In 1967, the Israelis defeated the Arabs in the full scale Six-Day War. Israel managed to occupy the rest of historic Palestine, along with chunks of Egyptian and Syrian territory. The Arab states were discredited by their defeat in the Six-Day War and the Fatah guerrillas who had long criticized them seemed vindicated. In 1969, Fatah and its allies were able to take over the PLO apparatus, and Arafat was elected chairman of the executive committee.
Many guerrilla camps were set up in Jordan along the border with Israel. In September 1970 Jordan's King Hussein sent his army against these growing camps, killing many Palestinians in what was known as Black September. Lebanon then became the guerrillas' main base of military operations. After this, the PLO engaged in terrorist acts, including the murder of 11 Israeli athletes at the Munich Olympics.
The Peace Process
In October 1973 Egypt and Syria attacked Israel in the Yom Kippur War, trying to regain the lands Israel had occupied six years earlier. They did not succeed in regaining the lands by force, but their action stimulated American efforts to seek a negotiated settlement in the region. In 1974 the PLO's ruling body, the Palestinian National Council (PNC), voted to seek inclusion in such a settlement, calling for the creation of a Palestinian national authority in those two areas of historic Palestine which the Israelis had occupied in 1967. (These were the West Bank--known by the Israelis as Judea and Samaria--and the Gaza Strip.)
In November 1974 the support of the Arab states enabled Arafat to participate in a debate on the Middle East at the United Nations General Assembly. His famous words there were: "I have come bearing an olive branch and a freedom fighter's gun. Do not let the olive branch fall from my hand." But he failed to use his appearance to spell out the PLO's call for the creation of a Palestinian state alongside Israel, so the Israelis still refused to have any dealings with the PLO. In 1975, the United States government vowed to do likewise, at least until the PLO should openly recognize U.N. Security Council resolution 242 of 1967 and Israel's right to exist. Under pressure from Palestinian hardliners, Arafat and the PLO refused to satisfy this condition.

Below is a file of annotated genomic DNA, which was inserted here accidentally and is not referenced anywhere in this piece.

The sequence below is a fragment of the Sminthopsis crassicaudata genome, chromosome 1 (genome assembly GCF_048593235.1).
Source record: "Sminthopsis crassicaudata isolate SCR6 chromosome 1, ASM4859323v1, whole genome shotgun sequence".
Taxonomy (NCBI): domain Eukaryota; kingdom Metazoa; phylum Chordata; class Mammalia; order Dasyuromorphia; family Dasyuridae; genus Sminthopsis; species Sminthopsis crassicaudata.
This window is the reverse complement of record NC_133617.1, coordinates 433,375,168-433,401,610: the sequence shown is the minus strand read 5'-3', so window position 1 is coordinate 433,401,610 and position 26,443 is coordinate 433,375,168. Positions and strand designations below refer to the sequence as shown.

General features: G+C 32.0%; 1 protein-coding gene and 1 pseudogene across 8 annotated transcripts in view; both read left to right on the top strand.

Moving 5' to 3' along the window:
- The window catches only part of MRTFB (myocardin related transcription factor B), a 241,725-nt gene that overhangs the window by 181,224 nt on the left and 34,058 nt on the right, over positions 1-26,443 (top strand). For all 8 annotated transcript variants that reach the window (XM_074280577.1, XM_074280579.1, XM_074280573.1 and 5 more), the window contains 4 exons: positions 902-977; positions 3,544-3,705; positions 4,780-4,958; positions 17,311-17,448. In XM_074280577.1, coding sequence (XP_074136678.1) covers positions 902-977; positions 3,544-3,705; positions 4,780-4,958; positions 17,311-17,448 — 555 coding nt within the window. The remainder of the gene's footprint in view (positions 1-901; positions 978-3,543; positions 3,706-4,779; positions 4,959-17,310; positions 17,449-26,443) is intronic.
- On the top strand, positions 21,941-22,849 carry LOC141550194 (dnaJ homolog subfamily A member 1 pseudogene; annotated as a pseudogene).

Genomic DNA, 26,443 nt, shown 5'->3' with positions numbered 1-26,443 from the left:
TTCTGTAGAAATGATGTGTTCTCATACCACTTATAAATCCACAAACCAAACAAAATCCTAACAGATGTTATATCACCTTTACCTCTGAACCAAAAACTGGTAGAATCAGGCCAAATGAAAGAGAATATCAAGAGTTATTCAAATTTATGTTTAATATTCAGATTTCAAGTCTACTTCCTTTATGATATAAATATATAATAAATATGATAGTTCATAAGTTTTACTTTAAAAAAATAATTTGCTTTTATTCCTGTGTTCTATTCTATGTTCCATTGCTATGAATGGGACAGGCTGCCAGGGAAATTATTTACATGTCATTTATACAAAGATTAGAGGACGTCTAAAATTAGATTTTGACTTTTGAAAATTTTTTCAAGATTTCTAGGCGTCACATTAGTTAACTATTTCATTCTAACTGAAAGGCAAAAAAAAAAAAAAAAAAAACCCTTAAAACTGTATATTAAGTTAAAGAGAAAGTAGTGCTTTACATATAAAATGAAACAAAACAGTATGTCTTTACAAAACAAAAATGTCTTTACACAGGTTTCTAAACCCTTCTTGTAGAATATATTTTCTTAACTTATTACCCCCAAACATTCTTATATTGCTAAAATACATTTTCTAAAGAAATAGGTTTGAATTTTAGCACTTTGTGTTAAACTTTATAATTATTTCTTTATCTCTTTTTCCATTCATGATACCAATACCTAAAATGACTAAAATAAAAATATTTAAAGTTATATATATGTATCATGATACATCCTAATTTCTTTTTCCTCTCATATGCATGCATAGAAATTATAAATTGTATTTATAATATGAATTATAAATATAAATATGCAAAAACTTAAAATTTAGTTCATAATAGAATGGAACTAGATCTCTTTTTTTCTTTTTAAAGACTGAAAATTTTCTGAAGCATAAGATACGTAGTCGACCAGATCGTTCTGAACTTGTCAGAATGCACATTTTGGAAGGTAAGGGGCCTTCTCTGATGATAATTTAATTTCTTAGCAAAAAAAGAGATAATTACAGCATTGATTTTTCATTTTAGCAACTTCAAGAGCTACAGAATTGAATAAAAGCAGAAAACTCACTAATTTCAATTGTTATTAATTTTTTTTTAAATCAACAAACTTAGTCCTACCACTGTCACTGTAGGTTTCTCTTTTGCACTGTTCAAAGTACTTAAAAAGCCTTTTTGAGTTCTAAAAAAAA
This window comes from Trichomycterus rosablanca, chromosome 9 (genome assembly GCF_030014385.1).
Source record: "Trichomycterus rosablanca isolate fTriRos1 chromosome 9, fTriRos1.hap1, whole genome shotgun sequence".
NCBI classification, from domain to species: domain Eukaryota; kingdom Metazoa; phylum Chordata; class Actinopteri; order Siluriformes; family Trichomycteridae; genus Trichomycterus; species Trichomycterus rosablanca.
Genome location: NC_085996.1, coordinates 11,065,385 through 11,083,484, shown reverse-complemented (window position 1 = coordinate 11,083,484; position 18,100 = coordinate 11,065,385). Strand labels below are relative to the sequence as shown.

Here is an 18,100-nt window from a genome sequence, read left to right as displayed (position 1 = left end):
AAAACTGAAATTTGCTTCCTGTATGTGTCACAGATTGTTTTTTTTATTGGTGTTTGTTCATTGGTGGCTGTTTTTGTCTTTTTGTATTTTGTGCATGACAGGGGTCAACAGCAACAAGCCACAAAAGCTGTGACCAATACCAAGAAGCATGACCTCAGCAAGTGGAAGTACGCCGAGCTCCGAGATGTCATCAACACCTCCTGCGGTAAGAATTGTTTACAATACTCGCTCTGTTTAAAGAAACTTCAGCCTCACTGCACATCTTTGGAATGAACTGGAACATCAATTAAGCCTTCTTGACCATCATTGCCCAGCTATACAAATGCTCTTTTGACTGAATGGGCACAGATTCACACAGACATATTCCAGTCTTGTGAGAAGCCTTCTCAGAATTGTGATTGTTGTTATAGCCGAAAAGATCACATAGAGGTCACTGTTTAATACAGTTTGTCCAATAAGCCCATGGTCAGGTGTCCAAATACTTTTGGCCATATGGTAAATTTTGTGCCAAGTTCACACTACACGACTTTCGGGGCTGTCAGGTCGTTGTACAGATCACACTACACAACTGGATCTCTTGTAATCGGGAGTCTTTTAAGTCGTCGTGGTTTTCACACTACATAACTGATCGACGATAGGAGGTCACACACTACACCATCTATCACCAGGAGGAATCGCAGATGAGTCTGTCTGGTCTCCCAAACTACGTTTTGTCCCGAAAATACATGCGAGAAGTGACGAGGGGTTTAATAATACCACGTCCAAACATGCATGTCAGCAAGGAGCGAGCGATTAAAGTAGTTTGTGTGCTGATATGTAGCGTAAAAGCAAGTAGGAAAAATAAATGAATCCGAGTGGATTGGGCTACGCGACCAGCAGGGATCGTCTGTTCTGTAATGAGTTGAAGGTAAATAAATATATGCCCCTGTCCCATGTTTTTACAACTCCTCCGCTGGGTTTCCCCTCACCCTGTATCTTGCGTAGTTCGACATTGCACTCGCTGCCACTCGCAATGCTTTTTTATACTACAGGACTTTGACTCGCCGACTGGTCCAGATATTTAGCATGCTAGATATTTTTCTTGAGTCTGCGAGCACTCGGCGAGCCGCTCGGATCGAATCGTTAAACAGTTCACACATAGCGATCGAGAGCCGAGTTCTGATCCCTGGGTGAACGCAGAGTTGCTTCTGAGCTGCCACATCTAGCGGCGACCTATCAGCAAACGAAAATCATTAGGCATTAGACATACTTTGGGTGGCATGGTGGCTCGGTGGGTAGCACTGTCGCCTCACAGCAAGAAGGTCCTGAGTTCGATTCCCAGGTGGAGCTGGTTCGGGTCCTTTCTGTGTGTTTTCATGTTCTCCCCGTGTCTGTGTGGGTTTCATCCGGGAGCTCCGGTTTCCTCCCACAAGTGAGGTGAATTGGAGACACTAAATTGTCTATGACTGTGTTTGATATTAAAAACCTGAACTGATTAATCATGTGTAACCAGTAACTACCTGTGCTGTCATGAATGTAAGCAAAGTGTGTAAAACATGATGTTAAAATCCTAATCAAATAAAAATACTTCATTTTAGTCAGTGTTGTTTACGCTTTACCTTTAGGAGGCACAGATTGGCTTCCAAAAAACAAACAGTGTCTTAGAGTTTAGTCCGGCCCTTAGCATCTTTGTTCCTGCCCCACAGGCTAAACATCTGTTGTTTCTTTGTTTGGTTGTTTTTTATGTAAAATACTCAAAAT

When Egypt's President Anwar Sadat launched his peace process with Israel in 1977-1979, the PLO opposed it. The Camp David accords signed by Egypt, Israel, and the United States in 1978 called for the institution of a Palestinian autonomy plan in the West Bank and Gaza, but this plan never went into effect. Most Palestinian residents of these occupied areas feared that 'autonomy' meant the continuation of Israeli rule, and they supported the PLO's call for an independent Palestinian state there.
In 1982 the Israeli government decided to try to smash the PLO's military capability in Lebanon. The Israeli army knocked out PLO positions in south Lebanon and encircled Arafat and his remaining forces in the Lebanese capital, Beirut. American diplomacy finally resulted in the evacuation of the PLO from Beirut.